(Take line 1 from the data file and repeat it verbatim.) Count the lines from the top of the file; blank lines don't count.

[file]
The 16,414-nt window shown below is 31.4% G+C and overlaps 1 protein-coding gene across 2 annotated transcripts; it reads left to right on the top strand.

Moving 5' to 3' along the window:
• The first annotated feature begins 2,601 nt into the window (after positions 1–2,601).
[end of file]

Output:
The 16,414-nt window shown below is 31.4% G+C and overlaps 1 protein-coding gene across 2 annotated transcripts; it reads left to right on the top strand.